   A server which is unavailable from 00:00 to 04:00
             every day can be 100% available to a client that
             only tries to access it in the afternoons.

     Availability and Reliability (6)
        If X and Y are distributed, then it is
         possible, following network failures,
         that for some customers, Z can
         access X but not Y and for others Y
         but not X.
        The assessment of Z’s availability
         may be hard to quantify, so it may
         be difficult for Z to offer a meaningful
        The failure models of X and Y may be very
            X fails cleanly and may, because of its idempotency,
             immediately be called again
            Y has more complex failure modes
            Z will add its own failure modes to those of X and Y
            Predicting the outcome could be very difficult
        The complexity is increased because many
         developers do not understand failure modeling
         and, even were models to be published, their
         combination would be difficult due to their
         stochastic nature.

     Failure (2)
        One approach to describing a service’s failure
             Service publishes the exceptions that it can raise
             and associates the required consumer behavior
             with each
            “Exception D may be thrown when the database is
             locked by another process. Required action is to
             try again after a random backoff period of not less
             than 34ms.”
        “Crash-only” failure model is a simple starting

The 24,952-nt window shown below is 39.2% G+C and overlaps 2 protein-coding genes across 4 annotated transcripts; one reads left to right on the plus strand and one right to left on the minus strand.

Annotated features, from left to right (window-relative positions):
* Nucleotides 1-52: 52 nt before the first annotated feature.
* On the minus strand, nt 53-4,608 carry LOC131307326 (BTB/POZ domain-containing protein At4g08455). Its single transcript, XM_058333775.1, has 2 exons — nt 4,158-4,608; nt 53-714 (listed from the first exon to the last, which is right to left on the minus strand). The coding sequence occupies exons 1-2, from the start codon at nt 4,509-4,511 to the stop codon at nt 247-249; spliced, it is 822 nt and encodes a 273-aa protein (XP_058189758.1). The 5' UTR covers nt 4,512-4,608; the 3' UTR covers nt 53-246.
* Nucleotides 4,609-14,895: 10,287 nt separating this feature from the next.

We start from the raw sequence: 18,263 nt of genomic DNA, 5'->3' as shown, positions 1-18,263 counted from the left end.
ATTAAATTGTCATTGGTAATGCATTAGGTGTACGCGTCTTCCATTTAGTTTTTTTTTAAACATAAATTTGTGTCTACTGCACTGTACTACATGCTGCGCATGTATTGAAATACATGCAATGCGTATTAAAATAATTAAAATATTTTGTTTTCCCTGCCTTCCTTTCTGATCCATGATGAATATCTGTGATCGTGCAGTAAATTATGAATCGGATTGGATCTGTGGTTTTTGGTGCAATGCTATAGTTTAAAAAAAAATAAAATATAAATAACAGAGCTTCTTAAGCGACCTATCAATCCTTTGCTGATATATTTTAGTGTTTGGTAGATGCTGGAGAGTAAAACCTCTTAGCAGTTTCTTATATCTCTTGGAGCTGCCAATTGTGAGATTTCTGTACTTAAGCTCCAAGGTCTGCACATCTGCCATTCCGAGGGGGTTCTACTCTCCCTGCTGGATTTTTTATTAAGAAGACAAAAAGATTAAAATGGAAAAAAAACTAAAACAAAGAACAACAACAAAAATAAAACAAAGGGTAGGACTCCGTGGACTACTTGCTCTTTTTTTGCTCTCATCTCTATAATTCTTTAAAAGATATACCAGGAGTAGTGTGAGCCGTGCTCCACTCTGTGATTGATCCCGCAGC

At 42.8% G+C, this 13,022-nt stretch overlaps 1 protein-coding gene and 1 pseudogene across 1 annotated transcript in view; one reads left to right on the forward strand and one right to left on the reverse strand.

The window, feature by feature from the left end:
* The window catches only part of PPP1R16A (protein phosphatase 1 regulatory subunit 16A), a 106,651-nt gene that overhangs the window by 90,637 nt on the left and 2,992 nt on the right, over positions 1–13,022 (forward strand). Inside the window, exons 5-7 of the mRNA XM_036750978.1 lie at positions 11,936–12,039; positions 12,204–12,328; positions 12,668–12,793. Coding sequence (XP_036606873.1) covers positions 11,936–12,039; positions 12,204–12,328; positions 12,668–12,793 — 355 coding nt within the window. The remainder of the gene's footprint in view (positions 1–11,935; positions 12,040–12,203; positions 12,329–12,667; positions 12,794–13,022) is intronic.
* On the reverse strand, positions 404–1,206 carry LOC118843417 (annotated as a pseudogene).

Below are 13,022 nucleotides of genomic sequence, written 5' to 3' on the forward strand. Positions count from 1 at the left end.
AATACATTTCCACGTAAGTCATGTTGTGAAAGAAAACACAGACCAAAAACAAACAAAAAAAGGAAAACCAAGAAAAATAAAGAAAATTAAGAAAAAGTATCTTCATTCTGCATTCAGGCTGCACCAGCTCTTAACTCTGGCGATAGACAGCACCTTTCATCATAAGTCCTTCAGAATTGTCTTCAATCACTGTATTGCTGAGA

point for building a taxonomy of failure
         behavior. This work is just beginning.

        A behavioral description and WSLA for the
         composite service Z must include its scalability
        How many simultaneous service instances can it
        What service request rate does it handle? etc.
        These parameters will almost certainly differ
         between the component services X and Y, and will
         need to be published by those services.
        X and Y are presumably not dedicated solely to Z,
         so the actual load being applied to X and Y at any
         given time is unknown to the provider of Z, making
         the scalability of Z even harder to determine.
     Web Services behaviors (again)
        Ten behavior examples
            Availability and Reliability
            Performance
            Management
            Failure (Crash-only is one mode)
            Security
            Privacy, confidentiality and integrity
            Scalability
            Execution
            Internationalization
            Synchronization
        We described a few of these behaviors…
        Can we use them to build WSLAs?
 Web Service Level Agreement (WSLA)
        Based on behaviors and descriptors for
         these behaviors.
        Example: Failure model
            Is transaction half-performed?
            Is it re-wound?
        These behaviors and descriptors are not
         available in the WS description, in WSDL